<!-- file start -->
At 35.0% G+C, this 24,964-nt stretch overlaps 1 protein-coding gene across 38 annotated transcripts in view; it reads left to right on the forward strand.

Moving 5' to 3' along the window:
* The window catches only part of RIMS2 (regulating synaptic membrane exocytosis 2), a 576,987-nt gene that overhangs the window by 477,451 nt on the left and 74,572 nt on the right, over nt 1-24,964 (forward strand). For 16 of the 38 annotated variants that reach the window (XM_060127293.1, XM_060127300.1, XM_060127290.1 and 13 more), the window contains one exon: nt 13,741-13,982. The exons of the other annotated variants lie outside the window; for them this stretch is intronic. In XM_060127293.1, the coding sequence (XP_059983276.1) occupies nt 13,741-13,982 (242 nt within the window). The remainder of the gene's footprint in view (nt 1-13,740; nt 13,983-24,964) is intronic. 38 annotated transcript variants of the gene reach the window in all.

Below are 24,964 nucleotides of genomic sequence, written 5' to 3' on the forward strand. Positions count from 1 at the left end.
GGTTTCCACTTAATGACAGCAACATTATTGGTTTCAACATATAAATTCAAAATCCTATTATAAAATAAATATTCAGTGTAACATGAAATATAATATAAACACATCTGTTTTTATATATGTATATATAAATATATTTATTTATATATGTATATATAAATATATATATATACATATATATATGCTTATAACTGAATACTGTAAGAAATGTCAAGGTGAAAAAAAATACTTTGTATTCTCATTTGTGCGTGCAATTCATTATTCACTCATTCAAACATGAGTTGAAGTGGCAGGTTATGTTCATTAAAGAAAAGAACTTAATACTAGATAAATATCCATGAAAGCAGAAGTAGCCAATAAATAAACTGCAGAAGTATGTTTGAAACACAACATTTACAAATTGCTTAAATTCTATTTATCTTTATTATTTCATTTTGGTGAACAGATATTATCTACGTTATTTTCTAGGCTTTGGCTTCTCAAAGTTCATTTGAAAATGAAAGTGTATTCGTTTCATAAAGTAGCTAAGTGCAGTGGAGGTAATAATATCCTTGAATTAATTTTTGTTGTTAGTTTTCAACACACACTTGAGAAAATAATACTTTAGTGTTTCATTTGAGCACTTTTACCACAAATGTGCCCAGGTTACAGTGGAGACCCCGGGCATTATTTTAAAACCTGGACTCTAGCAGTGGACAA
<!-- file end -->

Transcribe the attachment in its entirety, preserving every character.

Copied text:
At 35.0% G+C, this 24,964-nt stretch overlaps 1 protein-coding gene across 38 annotated transcripts in view; it reads left to right on the forward strand.

Moving 5' to 3' along the window:
* The window catches only part of RIMS2 (regulating synaptic membrane exocytosis 2), a 576,987-nt gene that overhangs the window by 477,451 nt on the left and 74,572 nt on the right, over nt 1-24,964 (forward strand). For 16 of the 38 annotated variants that reach the window (XM_060127293.1, XM_060127300.1, XM_060127290.1 and 13 more), the window contains one exon: nt 13,741-13,982. The exons of the other annotated variants lie outside the window; for them this stretch is intronic. In XM_060127293.1, the coding sequence (XP_059983276.1) occupies nt 13,741-13,982 (242 nt within the window). The remainder of the gene's footprint in view (nt 1-13,740; nt 13,983-24,964) is intronic. 38 annotated transcript variants of the gene reach the window in all.

Below are 24,964 nucleotides of genomic sequence, written 5' to 3' on the forward strand. Positions count from 1 at the left end.
GGTTTCCACTTAATGACAGCAACATTATTGGTTTCAACATATAAATTCAAAATCCTATTATAAAATAAATATTCAGTGTAACATGAAATATAATATAAACACATCTGTTTTTATATATGTATATATAAATATATTTATTTATATATGTATATATAAATATATATATATACATATATATATGCTTATAACTGAATACTGTAAGAAATGTCAAGGTGAAAAAAAATACTTTGTATTCTCATTTGTGCGTGCAATTCATTATTCACTCATTCAAACATGAGTTGAAGTGGCAGGTTATGTTCATTAAAGAAAAGAACTTAATACTAGATAAATATCCATGAAAGCAGAAGTAGCCAATAAATAAACTGCAGAAGTATGTTTGAAACACAACATTTACAAATTGCTTAAATTCTATTTATCTTTATTATTTCATTTTGGTGAACAGATATTATCTACGTTATTTTCTAGGCTTTGGCTTCTCAAAGTTCATTTGAAAATGAAAGTGTATTCGTTTCATAAAGTAGCTAAGTGCAGTGGAGGTAATAATATCCTTGAATTAATTTTTGTTGTTAGTTTTCAACACACACTTGAGAAAATAATACTTTAGTGTTTCATTTGAGCACTTTTACCACAAATGTGCCCAGGTTACAGTGGAGACCCCGGGCATTATTTTAAAACCTGGACTCTAGCAGTGGACAA